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Co-Parenting without conflict

| Jul 12, 2021 | Child Custody, Divorce |

Divorce is difficult and, when there are children involved, conflict can erupt when it comes to custody and support. In Maryland, the courts use the ability for parent to communicate and reach shared decisions strongly when determining custody. If one parent fights or disagrees over every aspect of the process, a judge may be less likely to award custody. This means that it is critical for you to develop co-parenting methods that will not lead to conflict and these tips can help.

Understand parenting time

One of the first things to work out with your ex-spouse is to clearly define when your parenting time begins and theirs ends as well as when their parenting time begins and yours ends. A parenting plan should eliminate infringement of one parent’s time on the others. Keep in mind that when you are at a school function or sporting activity, that should not be considered parenting time as you should both be able to attend things that your child is involved in without any animosity. Parenting time is the time you spend with the kids alone with no interference from the other parent after a divorce. A written parenting plan can help create those boundaries.

Keep third parties out of the process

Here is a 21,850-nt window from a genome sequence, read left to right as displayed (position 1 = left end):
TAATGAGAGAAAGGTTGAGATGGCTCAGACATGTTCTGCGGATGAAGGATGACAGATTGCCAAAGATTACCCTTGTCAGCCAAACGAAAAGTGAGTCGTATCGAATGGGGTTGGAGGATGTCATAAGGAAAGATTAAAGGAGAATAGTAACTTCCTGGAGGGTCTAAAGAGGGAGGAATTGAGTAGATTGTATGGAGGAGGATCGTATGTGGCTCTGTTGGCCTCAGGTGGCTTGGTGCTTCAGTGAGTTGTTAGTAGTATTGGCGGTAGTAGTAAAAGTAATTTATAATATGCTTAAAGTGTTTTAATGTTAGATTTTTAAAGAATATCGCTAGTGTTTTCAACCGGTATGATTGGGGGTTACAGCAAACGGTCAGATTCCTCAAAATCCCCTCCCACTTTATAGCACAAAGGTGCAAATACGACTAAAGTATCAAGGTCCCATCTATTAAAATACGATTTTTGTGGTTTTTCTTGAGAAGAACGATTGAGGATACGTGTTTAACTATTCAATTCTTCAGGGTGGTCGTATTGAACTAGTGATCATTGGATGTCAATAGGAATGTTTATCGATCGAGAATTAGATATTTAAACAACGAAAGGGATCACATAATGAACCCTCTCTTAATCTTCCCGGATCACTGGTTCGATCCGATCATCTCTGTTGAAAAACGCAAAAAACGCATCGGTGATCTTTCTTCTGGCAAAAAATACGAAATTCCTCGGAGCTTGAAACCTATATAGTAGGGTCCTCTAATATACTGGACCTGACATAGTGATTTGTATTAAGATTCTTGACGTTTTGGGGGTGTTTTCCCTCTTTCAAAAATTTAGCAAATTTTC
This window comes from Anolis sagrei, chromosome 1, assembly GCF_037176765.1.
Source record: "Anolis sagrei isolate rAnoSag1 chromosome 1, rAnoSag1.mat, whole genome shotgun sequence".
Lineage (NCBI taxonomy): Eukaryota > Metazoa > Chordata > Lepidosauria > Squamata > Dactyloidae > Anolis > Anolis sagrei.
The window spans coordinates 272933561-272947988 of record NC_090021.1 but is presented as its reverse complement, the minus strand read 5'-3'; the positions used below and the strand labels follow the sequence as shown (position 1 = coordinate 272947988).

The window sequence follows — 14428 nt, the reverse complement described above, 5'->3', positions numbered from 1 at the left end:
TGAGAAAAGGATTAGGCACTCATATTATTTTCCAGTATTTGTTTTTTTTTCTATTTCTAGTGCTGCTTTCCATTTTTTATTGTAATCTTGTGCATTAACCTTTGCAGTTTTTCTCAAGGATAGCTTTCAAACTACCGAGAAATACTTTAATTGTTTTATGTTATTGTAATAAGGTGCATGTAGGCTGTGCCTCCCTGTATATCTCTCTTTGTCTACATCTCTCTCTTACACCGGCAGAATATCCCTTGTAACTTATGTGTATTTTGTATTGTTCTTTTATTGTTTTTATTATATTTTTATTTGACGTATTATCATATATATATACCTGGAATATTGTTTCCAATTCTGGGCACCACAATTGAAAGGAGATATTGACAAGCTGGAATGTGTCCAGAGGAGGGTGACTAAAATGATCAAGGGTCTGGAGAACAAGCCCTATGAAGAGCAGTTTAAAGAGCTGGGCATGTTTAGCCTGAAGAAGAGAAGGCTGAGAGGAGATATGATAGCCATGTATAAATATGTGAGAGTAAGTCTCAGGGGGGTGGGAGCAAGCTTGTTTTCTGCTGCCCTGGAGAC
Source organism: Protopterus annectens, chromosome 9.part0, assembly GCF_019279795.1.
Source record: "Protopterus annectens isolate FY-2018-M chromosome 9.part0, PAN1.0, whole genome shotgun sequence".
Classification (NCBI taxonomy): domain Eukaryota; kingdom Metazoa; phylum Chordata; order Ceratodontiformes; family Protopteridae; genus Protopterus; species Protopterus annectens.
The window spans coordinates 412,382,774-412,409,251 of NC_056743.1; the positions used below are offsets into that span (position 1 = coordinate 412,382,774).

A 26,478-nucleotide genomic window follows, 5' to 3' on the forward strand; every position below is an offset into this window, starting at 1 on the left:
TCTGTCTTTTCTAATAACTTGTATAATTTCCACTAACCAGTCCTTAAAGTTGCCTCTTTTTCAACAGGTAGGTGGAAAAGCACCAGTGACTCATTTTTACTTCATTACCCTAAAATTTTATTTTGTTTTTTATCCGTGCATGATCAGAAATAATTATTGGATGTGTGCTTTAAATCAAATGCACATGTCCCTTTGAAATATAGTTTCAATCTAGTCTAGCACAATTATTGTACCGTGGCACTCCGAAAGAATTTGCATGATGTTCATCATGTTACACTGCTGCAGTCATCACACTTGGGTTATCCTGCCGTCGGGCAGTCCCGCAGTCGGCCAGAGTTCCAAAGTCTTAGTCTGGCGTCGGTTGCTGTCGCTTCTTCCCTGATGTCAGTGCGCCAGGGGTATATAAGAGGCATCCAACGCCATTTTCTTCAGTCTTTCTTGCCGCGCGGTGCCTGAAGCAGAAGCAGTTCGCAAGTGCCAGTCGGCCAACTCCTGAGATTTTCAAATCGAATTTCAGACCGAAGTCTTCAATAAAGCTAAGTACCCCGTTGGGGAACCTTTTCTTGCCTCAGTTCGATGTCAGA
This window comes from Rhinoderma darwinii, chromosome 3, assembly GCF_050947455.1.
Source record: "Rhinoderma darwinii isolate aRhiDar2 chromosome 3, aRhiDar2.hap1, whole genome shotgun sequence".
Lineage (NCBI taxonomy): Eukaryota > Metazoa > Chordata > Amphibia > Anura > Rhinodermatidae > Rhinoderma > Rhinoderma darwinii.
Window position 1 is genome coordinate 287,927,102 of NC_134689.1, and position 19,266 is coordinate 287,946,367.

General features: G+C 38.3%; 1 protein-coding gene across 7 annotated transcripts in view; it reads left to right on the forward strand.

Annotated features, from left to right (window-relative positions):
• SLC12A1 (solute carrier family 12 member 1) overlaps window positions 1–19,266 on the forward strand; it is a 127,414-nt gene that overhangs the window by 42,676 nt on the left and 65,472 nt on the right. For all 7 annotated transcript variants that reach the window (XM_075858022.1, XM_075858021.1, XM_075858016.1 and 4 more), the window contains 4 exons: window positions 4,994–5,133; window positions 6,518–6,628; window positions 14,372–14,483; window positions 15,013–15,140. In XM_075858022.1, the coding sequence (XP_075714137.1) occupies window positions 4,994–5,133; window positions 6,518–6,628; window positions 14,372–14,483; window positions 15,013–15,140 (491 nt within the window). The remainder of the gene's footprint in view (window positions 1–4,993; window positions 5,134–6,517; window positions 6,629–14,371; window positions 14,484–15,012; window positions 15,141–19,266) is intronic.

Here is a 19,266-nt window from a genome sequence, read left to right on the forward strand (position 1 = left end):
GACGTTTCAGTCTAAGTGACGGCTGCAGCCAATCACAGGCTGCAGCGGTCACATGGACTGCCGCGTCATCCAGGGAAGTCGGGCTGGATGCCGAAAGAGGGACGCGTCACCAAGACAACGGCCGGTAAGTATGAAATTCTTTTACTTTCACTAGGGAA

Another aspect of your parenting plan should address third parties. This may include grandparents, new spouses, significant others or anyone who is not the biological parent of the child. Create communication plans between you and your ex-spouse that will allow you to discuss the children rationally and without interference. This may be difficult when it comes to new spouses who also have children and who have different parenting methods than you and your ex, but keeping those boundaries clear will help you avoid conflict.

Keep the children’s needs at the forefront

During and after a divorce, it is sometimes difficult to put personal feelings about an ex aside in order to do the right thing by your children, but it is critical that you do so. Whether your ex was unfaithful, controlling or simply drifted apart from you is irrelevant to your children. Therefore, when communicating with your ex, don’t include personal viewpoints about them as a parent or make veiled comments about their choices. This simply creates conflict that will eventually harm your children. Keep the communication about the children only, such as their schedules, pick-up times at school or practices, medications, etc. and avoid any personal attacks. Talking to an attorney can help you develop a good parenting plan after your divorce that will make it easier for you to communicate with an ex-spouse which is in the best interest of your children.

Divorce and child custody are already difficult which is why creating a good co-parenting agreement with your ex-spouse can help you avoid conflict and spend quality time with your children.

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